Rigg Settlers in Australia in the 19th Century
- George Rigg, who arrived in Adelaide, Australia aboard the ship "Countess of Yarborough" in 1850 
Rigg migration to New Zealand +
Emigration to New Zealand followed in the footsteps of the European explorers, such as Captain Cook (1769-70): first came sealers, whalers, missionaries, and traders. By 1838, the British New Zealand Company had begun buying land from the Maori tribes, and selling it to settlers, and, after the Treaty of Waitangi in 1840, many British families set out on the arduous six month journey from Britain to Aotearoa to start a new life. Early immigrants include:
Rigg Settlers in New Zealand in the 19th Century
- Mrs. Louisa Rigg, Canadian settler travelling from Prince Edward Island aboard the ship "Prince Edward" arriving in Auckland, New Zealand on 13th May 1859 
- Mr. James J. Rigg, Canadian settler travelling from Prince Edward Island aboard the ship "Prince Edward" arriving in Auckland, New Zealand on 13th May 1859 
- Mr. John R. Rigg, Canadian settler travelling from Prince Edward Island aboard the ship "Prince Edward" arriving in Auckland, New Zealand on 13th May 1859 
- Miss Louisa J. Rigg, Canadian settler travelling from Prince Edward Island aboard the ship "Prince Edward" arriving in Auckland, New Zealand on 13th May 1859 
- Mr. Gregory B. Rigg, Canadian settler travelling from Prince Edward Island aboard the ship "Prince Edward" arriving in Auckland, New Zealand on 13th May 1859 
- ... (More are available in all our PDF Extended History products and printed products wherever possible.)
Contemporary Notables of the name Rigg (post 1700) +
- James F. Rigg, American fighter pilot and flying ace in the U.S. Navy, during World War II, credited with 11 aerial victories
- John D. Rigg, American Republican politician, Member of West Virginia State House of Delegates from Preston County, 1877, 1883-84; Delegate to Republican National Convention from West Virginia, 1900 
- Ernest H. Rigg, American Republican politician, Mayor of Woodbury, New Jersey, 1929-30 
- Archie Rigg (1872-1951), English rugby union and professional rugby league footballer of the late 1890s
- Clement Rigg (1899-1966), English professional footballer
- Sean Michael Rigg (b. 1988), English footballer
- James Harrison Rigg (1821-1909), English minister
- Dame Enid Diana Rigg DBE (b. 1938), English actress, best known for her portrayal of Emma Peel in The Avengers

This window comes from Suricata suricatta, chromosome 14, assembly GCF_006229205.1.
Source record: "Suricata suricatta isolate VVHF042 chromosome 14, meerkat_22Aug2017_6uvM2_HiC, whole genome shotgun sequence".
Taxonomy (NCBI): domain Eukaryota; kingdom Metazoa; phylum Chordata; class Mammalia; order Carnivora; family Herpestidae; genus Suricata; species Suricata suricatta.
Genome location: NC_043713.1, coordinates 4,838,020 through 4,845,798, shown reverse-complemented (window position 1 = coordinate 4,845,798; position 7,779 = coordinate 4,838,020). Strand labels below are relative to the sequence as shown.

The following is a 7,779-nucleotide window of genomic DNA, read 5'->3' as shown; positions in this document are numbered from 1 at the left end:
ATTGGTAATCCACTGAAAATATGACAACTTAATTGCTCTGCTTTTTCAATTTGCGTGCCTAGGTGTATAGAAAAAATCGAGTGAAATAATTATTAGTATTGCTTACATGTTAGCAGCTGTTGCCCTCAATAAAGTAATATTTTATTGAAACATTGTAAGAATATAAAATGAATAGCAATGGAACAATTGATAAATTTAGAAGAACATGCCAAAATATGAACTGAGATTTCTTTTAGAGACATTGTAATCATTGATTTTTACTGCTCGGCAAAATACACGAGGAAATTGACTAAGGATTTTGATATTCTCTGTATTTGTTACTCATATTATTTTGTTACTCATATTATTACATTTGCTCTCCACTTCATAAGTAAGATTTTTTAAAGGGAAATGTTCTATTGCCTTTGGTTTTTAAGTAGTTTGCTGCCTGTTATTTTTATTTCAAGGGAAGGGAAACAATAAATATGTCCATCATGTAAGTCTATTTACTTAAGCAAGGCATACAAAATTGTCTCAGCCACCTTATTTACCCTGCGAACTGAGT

- Richard Rigg (1872-1964), Canadian minister and politician
- Rebecca Rigg (b. 1967), Australian actress
- ... (Another 1 notables are available in all our PDF Extended History products and printed products wherever possible.)
Related Stories +
The Rigg Motto +
The motto was originally a war cry or slogan. Mottoes first began to be shown with arms in the 14th and 15th centuries, but were not in general use until the 17th century. Thus the oldest coats of arms generally do not include a motto. Mottoes seldom form part of the grant of arms: Under most heraldic authorities, a motto is an optional component of the coat of arms, and can be added to or changed at will; many families have chosen not to display a motto.
Motto: Dum vivo cano
Motto Translation: While alive celebrate.
- ^ Filby, P. William, Meyer, Mary K., Passenger and immigration lists index : a guide to published arrival records of about 500,000 passengers who came to the United States and Canada in the seventeenth, eighteenth, and nineteenth centuries. 1982-1985 Cumulated Supplements in Four Volumes Detroit, Mich. : Gale Research Co., 1985, Print (ISBN 0-8103-1795-8)
- ^ State Records of South Australia. (Retrieved 2010, November 5) COUNTESS OF YARBOROUGH 1850. Retrieved from http://www.slsa.sa.gov.au/BSA/1850CountessYarborough.htm
- ^ New Zealand Yesteryears Passenger Lists 1800 to 1900 (Retrieved 26th March 2019). Retrieved from http://www.yesteryears.co.nz/shipping/passlist.html
- ^ The Political Graveyard: Alphabetical Name Index. (Retrieved 2015, November 24) . Retrieved from http://politicalgraveyard.com/alpha/index.html